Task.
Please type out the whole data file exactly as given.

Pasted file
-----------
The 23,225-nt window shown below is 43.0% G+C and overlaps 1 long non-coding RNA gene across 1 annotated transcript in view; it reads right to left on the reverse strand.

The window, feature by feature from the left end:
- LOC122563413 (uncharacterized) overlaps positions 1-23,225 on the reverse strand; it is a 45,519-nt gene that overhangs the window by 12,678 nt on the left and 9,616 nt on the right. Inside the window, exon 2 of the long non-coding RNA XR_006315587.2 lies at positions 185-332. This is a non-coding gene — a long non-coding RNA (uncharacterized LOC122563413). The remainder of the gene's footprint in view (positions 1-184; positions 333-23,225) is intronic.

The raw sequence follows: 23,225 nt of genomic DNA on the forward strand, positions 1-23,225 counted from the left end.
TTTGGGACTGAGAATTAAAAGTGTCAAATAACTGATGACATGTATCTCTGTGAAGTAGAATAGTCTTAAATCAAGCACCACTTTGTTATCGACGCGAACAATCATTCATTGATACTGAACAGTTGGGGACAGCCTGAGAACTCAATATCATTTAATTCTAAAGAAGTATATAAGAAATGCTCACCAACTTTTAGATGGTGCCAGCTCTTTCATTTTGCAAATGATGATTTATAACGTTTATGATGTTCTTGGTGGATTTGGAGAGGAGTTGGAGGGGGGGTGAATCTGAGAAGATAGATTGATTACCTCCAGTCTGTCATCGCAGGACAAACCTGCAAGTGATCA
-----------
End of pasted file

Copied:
The 23,225-nt window shown below is 43.0% G+C and overlaps 1 long non-coding RNA gene across 1 annotated transcript in view; it reads right to left on the reverse strand.

The window, feature by feature from the left end:
- LOC122563413 (uncharacterized) overlaps positions 1-23,225 on the reverse strand; it is a 45,519-nt gene that overhangs the window by 12,678 nt on the left and 9,616 nt on the right. Inside the window, exon 2 of the long non-coding RNA XR_006315587.2 lies at positions 185-332. This is a non-coding gene — a long non-coding RNA (uncharacterized LOC122563413). The remainder of the gene's footprint in view (positions 1-184; positions 333-23,225) is intronic.

The raw sequence follows: 23,225 nt of genomic DNA on the forward strand, positions 1-23,225 counted from the left end.
TTTGGGACTGAGAATTAAAAGTGTCAAATAACTGATGACATGTATCTCTGTGAAGTAGAATAGTCTTAAATCAAGCACCACTTTGTTATCGACGCGAACAATCATTCATTGATACTGAACAGTTGGGGACAGCCTGAGAACTCAATATCATTTAATTCTAAAGAAGTATATAAGAAATGCTCACCAACTTTTAGATGGTGCCAGCTCTTTCATTTTGCAAATGATGATTTATAACGTTTATGATGTTCTTGGTGGATTTGGAGAGGAGTTGGAGGGGGGGTGAATCTGAGAAGATAGATTGATTACCTCCAGTCTGTCATCGCAGGACAAACCTGCAAGTGATCA